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Updated: November 21, 2013 08:35 IST

C-DAC mobile app for women’s safety

G. Anand
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Project to be piloted for Jaipur police in Rajasthan in December

Mobile phone users in the country can soon download an Android-based application on their smartphones to send a distress signal (at the inconspicuous press of a button or a swipe on the screen) to the nearest police control room in the event they feel threatened or get lost.

The Centre for Development of Advanced Computing (C-DAC) here has developed the application which, it said, it would integrate with police control rooms in the State soon. For starters, the C-DAC would implement the system as a pilot project for the Jaipur police in Rajasthan in December.

Law enforcement agencies in other States can seek Union government-assistance under the Nirbhaya scheme, which has a corpus of Rs.1,000 crore to support initiatives to ensure the safety and dignity of women in public places, to implement the project in their respective areas of jurisdiction.

Crimes on the rise

The project has assumed significance in the light of increasing crimes against women, children, tourists, and senior citizens, such as Tuesday’s brutal attack on a bank employee hailing from Kerala inside an ATM kiosk in Bangalore.

B. Remani, executive director, C-DAC, said the application, which could also be integrated into a wrist watch or carried as a handy electronic personal safety device, was designed as a first level of protection for people, particularly women and children, who were relatively more vulnerable to crime.

Location identification

Once the devices were electronically integrated with the law enforcement’s control and command centres, the police in control rooms would be able to pinpoint the location of the signaller on a digital map of their respective area of jurisdiction and also, simultaneously, know the victim’s name, contact details, and even, view their image.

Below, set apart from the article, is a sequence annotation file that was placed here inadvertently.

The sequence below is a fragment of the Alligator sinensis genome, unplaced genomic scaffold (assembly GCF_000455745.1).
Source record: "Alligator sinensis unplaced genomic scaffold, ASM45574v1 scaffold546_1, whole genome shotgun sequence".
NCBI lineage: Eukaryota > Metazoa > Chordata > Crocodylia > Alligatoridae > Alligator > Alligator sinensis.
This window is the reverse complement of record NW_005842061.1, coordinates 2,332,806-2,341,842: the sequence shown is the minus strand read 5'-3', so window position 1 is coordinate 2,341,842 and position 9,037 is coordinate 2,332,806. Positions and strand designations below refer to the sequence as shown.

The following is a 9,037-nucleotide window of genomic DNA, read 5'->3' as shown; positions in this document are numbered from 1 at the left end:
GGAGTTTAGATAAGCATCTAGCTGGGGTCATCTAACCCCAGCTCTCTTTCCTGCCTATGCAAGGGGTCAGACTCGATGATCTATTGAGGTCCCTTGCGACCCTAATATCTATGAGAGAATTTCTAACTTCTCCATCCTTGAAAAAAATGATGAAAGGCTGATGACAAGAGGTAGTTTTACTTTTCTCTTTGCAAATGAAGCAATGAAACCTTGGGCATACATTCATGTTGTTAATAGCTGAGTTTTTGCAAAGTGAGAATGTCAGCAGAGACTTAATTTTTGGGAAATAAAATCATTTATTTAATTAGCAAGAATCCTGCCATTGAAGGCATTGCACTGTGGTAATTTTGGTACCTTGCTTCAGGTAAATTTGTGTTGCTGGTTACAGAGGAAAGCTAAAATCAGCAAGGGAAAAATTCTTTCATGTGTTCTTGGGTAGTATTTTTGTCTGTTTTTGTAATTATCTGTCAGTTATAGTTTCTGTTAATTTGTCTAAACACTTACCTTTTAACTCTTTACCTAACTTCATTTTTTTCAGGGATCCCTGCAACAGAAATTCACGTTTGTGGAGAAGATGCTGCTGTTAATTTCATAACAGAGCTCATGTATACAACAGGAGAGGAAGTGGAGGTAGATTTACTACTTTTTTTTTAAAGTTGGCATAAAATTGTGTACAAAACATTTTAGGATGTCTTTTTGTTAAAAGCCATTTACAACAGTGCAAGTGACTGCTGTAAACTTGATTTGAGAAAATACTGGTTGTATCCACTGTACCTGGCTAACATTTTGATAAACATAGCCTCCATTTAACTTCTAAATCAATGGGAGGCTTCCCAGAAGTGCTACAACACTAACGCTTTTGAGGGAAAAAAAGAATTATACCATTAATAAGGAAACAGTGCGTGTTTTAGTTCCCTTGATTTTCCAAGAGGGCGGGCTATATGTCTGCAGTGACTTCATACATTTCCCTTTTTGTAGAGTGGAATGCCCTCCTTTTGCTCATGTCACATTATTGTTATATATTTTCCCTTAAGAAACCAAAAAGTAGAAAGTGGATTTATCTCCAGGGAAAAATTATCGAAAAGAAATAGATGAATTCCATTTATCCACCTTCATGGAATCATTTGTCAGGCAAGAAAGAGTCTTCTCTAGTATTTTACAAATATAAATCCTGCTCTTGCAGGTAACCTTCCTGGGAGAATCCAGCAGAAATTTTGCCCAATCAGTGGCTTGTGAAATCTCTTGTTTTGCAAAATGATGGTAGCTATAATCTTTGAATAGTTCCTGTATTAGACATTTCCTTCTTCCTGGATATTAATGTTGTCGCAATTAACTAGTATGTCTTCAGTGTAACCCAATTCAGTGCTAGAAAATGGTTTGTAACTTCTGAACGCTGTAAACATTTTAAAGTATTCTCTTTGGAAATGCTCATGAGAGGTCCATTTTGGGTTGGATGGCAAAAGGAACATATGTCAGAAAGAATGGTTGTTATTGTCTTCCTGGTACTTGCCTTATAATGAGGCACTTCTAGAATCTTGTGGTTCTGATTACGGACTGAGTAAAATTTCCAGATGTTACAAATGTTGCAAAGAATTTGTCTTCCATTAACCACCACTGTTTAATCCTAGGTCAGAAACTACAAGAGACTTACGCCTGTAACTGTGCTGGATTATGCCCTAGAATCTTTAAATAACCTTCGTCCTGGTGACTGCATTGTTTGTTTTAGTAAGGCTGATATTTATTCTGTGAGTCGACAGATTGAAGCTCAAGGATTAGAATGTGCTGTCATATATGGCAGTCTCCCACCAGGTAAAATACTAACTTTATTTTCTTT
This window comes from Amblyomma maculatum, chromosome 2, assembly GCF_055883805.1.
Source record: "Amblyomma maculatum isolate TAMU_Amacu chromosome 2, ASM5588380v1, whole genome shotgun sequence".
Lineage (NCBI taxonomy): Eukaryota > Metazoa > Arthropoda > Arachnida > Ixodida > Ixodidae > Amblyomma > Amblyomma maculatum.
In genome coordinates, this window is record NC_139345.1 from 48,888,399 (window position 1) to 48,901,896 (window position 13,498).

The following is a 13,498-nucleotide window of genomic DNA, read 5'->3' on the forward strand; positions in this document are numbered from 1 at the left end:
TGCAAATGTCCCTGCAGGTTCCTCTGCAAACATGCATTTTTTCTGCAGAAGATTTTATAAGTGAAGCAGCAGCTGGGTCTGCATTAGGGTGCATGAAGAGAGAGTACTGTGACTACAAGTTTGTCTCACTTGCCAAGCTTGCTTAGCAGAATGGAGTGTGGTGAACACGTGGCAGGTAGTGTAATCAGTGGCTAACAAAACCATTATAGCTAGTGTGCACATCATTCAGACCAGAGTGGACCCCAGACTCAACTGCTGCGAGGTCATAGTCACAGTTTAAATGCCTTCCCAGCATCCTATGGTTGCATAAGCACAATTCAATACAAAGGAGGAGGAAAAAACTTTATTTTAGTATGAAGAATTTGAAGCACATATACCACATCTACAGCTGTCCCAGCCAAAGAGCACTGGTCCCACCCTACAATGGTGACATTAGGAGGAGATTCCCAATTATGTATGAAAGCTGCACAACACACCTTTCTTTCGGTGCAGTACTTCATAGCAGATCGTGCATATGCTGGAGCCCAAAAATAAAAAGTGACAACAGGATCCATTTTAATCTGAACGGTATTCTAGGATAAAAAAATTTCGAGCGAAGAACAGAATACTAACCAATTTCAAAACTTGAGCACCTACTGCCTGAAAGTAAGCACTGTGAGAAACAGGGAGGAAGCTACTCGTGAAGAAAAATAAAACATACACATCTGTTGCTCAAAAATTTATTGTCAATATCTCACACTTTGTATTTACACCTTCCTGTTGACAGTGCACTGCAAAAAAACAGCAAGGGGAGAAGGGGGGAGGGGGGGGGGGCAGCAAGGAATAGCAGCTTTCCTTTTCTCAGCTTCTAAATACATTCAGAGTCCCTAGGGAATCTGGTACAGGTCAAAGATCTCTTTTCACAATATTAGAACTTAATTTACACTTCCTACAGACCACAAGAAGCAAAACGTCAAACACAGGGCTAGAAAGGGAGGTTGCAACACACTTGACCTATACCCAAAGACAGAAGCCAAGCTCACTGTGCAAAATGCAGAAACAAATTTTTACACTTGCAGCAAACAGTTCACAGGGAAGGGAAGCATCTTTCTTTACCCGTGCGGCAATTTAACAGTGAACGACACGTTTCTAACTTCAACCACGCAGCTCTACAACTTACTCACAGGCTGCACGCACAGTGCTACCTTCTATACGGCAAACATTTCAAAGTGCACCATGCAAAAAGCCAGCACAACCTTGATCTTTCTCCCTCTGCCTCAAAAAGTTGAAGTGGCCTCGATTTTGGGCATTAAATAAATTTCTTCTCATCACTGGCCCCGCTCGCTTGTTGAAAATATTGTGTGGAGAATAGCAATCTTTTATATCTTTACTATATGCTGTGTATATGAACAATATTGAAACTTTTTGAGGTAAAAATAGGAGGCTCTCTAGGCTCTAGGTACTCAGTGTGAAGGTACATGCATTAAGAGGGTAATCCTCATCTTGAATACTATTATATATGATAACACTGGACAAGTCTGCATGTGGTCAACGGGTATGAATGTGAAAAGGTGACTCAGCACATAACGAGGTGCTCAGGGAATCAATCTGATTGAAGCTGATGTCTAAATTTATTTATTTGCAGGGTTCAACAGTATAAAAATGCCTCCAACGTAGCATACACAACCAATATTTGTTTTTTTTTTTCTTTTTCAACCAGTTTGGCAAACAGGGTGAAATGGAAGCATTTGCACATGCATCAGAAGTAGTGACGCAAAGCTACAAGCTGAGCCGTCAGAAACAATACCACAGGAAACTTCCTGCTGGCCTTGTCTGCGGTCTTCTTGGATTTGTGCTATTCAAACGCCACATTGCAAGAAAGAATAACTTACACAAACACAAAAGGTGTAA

The police could also track the movements of the “victim” in real time, and direct the nearest police patrol vehicle to the spot. The system would automatically plot the shortest route to the victim’s location to guide the patrol vehicle assigned to the distress response task.

The application could be configured to automatically transmit sounds to the police control room once the mobile phone user initiated the distress signal.


The C-DAC would soon open a portal for people to register themselves and download the application. They would be required to send an SMS to the portal for administrators to authenticate their stated identity.

Mr. Remani; senior director Simon Zachariah; associate director K.V. Sundaram; joint director Kalaiselvan Alphonse; and joint director T.P. Muhammad head the project.

Sounds great. There is an app called Distress - Signal which does this in many
countries across the world. It also has several other features and auto language

from:  David Nurse
Posted on: Nov 22, 2013 at 19:08 IST

After receiving signal..can our police teams reach on time??

from:  ata
Posted on: Nov 21, 2013 at 13:53 IST
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